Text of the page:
It’s not the things we do that make us tired; it’s the things left undone that wear us out. So write those undone things down. Make a list. Prioritize it. Then tackle one thing from the list a day or a week depending on how big the project is.
Do you love to shop, hunt for bargains, and practice retail therapy? If so, you are not alone. For many, shopping is their favorite pastime. It’s easy to get caught up in a buying frenzy with friends. It’s thrilling to find great deals, and see how much we’ve saved. It’s fun to purchase gifts, and surprise loved ones. It’s so convenient to shop online and have things delivered right to our door. But how often do we stop and think before buying something? Do we really need a life-time-supply of dog chews? How much extra are we spending each year to get the “free shipping”? Is it worth getting two free if we can’t even use up one before it goes bad? How much of what we buy is extra, surplus, or wasted?
I’ve found a successful way to help me stop and think before I buy. I’ve compiled a list of gatekeeper questions that allow me to pause and ask myself, “Why buy this?”. These questions are called gatekeeper questions because we control the gates to our properties. We all have the power to prevent a purchase from entering our homes. When shopping ask these questions (to the item) before committing to buy.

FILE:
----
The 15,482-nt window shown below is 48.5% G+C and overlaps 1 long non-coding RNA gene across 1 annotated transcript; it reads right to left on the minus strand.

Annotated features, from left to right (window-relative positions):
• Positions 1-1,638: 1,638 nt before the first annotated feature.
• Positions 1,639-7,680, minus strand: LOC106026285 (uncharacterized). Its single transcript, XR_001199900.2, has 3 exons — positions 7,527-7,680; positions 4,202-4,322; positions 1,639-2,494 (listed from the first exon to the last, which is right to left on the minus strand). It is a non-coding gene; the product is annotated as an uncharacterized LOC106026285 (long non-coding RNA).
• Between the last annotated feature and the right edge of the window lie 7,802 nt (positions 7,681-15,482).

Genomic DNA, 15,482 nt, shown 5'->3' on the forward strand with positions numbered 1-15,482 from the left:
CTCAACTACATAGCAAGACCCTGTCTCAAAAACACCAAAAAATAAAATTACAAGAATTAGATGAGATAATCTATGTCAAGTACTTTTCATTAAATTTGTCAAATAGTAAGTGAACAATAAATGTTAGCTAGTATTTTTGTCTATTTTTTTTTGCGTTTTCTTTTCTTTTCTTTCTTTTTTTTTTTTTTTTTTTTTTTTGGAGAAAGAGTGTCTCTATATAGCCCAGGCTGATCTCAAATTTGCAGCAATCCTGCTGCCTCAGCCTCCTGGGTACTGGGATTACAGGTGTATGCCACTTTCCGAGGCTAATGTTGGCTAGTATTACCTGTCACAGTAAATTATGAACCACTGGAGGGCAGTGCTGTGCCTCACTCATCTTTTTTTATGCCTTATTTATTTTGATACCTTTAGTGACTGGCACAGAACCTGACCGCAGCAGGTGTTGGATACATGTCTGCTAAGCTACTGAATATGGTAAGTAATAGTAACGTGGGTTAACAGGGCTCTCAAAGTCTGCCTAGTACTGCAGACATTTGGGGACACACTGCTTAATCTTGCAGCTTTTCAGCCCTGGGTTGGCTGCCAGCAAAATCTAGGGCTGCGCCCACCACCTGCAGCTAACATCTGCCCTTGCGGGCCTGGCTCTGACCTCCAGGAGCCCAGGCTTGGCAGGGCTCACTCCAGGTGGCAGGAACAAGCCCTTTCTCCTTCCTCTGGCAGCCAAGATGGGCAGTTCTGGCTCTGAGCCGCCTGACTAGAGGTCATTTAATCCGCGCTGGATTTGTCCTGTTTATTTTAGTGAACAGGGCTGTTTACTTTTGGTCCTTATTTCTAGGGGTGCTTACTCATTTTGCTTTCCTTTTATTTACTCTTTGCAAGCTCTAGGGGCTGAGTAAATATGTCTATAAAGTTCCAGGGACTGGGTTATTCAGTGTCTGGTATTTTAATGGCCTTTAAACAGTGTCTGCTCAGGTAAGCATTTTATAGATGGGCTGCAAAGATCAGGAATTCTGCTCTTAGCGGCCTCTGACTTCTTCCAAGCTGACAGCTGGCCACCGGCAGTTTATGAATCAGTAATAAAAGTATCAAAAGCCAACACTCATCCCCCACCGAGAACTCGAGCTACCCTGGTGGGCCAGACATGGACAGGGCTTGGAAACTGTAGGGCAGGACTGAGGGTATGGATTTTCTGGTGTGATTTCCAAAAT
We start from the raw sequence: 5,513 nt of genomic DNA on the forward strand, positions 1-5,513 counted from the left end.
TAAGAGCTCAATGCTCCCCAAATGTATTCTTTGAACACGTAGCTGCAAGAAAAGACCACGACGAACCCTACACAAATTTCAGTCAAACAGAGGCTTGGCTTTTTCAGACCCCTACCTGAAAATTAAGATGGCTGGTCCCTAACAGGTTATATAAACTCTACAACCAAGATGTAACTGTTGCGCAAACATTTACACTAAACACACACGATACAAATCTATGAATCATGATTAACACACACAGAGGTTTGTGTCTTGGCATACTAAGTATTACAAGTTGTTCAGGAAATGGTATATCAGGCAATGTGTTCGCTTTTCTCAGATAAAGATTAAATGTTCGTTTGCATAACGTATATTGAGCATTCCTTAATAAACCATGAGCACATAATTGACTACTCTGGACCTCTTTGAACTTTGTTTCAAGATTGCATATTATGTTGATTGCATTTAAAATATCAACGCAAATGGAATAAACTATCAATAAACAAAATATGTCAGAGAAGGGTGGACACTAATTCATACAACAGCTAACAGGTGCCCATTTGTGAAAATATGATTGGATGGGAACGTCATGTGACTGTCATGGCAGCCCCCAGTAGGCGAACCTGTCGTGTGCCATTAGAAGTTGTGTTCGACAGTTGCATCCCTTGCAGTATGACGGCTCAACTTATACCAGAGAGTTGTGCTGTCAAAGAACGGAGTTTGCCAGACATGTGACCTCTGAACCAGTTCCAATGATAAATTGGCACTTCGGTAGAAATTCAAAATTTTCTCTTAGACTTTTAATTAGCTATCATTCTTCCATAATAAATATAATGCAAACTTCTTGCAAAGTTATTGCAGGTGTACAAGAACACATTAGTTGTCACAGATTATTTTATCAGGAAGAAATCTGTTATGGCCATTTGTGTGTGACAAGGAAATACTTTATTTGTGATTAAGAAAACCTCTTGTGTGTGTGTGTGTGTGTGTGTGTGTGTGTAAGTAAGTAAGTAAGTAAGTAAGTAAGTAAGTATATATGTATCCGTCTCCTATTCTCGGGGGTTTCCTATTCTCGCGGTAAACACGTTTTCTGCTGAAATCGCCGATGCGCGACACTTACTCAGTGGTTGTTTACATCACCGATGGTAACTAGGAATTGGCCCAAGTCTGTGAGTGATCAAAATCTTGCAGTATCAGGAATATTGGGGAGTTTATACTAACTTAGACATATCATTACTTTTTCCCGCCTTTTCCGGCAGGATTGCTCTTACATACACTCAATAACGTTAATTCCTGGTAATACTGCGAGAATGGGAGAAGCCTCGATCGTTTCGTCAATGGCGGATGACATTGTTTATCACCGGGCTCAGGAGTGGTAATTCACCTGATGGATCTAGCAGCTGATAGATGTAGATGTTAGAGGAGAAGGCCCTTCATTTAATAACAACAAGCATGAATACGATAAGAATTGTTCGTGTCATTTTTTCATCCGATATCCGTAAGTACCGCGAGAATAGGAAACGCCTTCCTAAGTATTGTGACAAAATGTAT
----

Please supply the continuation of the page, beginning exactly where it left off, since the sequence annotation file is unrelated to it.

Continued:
- Why are we buying you? Need? Want? Impulse? Obligation? Fundraiser?
- What value will you add to our household?
- Are you a practical, useful item or are you just for show?
- Do we already own something just like you? If so, why do we need another?
- Are you a replacement purchase? If so, what will we do with the old item?
- Will you make life easier or are you going to be more trouble than you’re worth?
- Where do we have a place for you?
- Are you well made and worth your price tag?
- Will you make our space feel crowded, cluttered, or overstuffed?
- Will we want to keep you forever or at least a very long time? If not, how hard will it be to get rid of you?
- Are you a gift for someone? Will you be a pleasure to them or a burden to them?
- What will happen if we don’t buy you today?
- How will we feel if we don’t buy you?
- How often will we think about you, if we don’t buy you today?
This gatekeeper system requires some practice and discipline, but it helps me feel more prepared to make a mindful purchasing decision. Hopefully you will find it helpful as well. Try it and let me know what you think?
©June 2018 Janine Cavanaugh, Certified Professional Organizer® All Rights Reserved
Prioritize! List the top three things that must be finished by the end of the day in order for you to feel happy and productive, and do them first thing in the morning. I list my top three priorities in my date book, and tackle my number one priority before I read or respond to any emails, or answer any phone calls. This helps me prevent distraction and procrastination.